After an energy summit three years ago, Subway started looking at ways to reduce the worldwide carbon footprint for the chain's 29,000 locations.
One of the first steps was to redesign the company's supply-chain operation, which the company says saves about 1.6 million gallons of diesel fuel a year. It also switched to 100 percent recyclable napkins, helping to save an estimated 140,000 trees annually. By redesigning its shipping packaging, it cut out more than 97,000 pounds of plastic a year.
The Milford, Conn.-based company also switched to environmentally friendly cup carriers, salad bowls, utensils and paper towels. It redesigned condiment containers and began using eco-friendly cleaning solutions.
And last year, it began building Subway Eco-Stores.
Subway worked closely with the U.S. Green Building Council to design and build a store that conserves energy and water and meets the highest green building and performance standards.
The company's first Eco-Store, which opened in November 2007 in Kissimmee, Fla., features low-VOC paints and sealants, wood trim from managed forests, energy-efficient LED track lighting and pendant lights with compact fluorescent bulbs. Its windows are film-coated to block ultraviolet light, and solar tubes on the roof convert sunlight for auxiliary lighting.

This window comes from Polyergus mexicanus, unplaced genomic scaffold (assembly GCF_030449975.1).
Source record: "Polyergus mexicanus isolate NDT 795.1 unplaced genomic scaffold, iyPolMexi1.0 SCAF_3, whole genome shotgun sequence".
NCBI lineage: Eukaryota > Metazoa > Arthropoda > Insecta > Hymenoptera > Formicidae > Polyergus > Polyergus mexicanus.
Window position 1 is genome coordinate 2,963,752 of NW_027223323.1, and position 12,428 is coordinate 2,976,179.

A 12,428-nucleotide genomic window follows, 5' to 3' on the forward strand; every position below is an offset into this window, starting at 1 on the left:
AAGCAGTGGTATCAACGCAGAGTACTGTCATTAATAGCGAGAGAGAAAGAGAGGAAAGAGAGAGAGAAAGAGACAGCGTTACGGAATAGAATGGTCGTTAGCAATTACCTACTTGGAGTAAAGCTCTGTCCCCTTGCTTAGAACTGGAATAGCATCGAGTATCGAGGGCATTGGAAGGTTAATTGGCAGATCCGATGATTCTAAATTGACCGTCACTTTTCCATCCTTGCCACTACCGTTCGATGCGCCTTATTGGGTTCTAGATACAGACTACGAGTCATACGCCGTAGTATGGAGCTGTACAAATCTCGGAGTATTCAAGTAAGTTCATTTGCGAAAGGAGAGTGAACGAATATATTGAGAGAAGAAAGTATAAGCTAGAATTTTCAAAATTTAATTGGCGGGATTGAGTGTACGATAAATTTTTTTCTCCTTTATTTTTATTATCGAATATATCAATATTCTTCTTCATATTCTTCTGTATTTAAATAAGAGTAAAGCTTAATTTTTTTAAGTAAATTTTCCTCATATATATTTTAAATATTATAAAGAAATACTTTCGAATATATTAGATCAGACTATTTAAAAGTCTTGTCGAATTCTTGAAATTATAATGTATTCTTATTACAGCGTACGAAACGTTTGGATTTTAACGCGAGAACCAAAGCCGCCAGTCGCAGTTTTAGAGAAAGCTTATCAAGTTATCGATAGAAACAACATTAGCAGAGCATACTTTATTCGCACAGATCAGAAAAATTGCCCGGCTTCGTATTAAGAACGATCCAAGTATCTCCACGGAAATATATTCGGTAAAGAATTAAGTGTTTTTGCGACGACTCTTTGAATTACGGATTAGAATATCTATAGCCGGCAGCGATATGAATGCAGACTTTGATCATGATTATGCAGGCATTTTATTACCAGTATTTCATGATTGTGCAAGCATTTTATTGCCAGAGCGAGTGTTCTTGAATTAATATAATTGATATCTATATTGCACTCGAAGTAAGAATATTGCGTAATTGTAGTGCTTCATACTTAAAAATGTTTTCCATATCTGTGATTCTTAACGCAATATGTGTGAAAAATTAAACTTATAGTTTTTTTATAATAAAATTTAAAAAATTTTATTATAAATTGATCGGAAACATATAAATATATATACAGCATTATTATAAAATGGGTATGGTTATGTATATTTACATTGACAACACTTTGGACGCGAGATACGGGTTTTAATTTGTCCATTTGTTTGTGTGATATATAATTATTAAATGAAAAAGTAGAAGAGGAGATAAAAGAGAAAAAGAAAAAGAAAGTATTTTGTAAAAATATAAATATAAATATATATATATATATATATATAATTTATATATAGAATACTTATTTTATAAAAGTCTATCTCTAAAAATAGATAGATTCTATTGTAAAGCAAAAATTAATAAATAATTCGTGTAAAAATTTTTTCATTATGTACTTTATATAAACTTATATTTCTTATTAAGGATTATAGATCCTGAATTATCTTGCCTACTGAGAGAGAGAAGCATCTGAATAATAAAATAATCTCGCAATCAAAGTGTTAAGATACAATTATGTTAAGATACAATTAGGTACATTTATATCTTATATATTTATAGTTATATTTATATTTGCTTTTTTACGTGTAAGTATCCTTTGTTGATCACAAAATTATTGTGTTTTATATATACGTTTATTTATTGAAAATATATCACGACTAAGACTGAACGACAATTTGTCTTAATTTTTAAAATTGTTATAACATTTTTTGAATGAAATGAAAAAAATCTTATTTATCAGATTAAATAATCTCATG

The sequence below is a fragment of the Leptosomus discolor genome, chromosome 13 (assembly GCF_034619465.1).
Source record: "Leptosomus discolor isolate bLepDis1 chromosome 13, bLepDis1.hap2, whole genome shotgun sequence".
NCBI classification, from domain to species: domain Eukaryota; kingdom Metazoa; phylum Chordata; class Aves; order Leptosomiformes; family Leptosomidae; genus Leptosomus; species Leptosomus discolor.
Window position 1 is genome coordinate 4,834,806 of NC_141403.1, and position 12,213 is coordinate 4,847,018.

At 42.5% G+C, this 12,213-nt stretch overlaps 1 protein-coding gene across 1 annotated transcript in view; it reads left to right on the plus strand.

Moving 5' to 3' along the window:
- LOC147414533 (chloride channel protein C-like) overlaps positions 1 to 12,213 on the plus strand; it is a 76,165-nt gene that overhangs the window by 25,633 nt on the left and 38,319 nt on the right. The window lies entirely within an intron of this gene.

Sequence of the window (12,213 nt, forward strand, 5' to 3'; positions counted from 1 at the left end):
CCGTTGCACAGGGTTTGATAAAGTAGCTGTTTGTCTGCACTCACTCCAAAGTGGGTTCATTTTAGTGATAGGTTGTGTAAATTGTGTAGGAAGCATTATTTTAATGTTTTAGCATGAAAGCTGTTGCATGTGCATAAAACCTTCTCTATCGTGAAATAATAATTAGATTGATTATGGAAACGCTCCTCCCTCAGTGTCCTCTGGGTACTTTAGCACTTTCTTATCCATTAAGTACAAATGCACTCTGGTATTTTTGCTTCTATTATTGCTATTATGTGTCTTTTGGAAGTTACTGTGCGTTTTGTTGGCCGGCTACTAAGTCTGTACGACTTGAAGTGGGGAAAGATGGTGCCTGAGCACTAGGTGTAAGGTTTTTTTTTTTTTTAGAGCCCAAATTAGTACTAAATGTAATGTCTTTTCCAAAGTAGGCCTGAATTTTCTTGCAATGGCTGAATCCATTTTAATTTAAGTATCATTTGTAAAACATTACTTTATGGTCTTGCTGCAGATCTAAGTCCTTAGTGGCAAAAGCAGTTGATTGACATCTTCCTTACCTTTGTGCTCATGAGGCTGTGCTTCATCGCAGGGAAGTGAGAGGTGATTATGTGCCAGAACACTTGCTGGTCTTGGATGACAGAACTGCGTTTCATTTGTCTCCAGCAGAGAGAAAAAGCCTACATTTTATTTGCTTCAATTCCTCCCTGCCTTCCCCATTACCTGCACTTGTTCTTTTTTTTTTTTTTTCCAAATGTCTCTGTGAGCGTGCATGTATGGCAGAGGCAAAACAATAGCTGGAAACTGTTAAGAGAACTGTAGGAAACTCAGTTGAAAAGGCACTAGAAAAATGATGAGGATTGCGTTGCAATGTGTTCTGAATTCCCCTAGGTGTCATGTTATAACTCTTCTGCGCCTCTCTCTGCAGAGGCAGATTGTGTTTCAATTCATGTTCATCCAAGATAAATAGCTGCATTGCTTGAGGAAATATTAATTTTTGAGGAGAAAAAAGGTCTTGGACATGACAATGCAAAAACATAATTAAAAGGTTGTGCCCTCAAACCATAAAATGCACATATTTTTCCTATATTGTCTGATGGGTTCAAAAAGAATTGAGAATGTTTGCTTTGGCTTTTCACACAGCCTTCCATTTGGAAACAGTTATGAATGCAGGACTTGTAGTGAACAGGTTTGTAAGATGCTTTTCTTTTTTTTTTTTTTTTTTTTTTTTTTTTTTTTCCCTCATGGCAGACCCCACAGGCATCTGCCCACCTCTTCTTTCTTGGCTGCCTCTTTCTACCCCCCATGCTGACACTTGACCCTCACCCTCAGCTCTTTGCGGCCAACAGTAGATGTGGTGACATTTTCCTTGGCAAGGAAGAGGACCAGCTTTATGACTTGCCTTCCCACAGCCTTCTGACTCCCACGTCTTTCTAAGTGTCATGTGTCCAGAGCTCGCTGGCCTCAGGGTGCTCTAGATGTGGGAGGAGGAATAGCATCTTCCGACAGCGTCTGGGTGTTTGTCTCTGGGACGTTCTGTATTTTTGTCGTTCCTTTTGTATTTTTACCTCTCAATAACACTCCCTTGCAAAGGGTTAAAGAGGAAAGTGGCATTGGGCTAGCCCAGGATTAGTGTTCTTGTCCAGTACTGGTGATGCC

Other energy-saving features include a high-efficiency heating, ventilation and air conditioning system, low-flow toilets, faucet aerators, motion-sensor restroom lighting, automatic faucets, remote condensing units and ice machines and on-demand water heating systems.
Customers liked the first Subway Eco-Store so much that Subway built Eco-Stores in St. Helens, Ore., and Keizer, Ore., and it plans a fourth in Laplace, La.
To ensure construction proceeded smoothly, the company used LEED (Leadership in Energy and Environmental Design)-certified consultants and met regularly with architects, engineers and contractors. That's critical to success, says Brad Davis, equipment manager for Subway's Independent Purchasing Cooperative. Davis offers advice to other operators: "When building green, do your homework up front. Make sure you understand the process before you jump in, and use LEED-accredited professionals."
Get more on Subway's sustainability's efforts, including a video on the building of the company's first Eco-Store.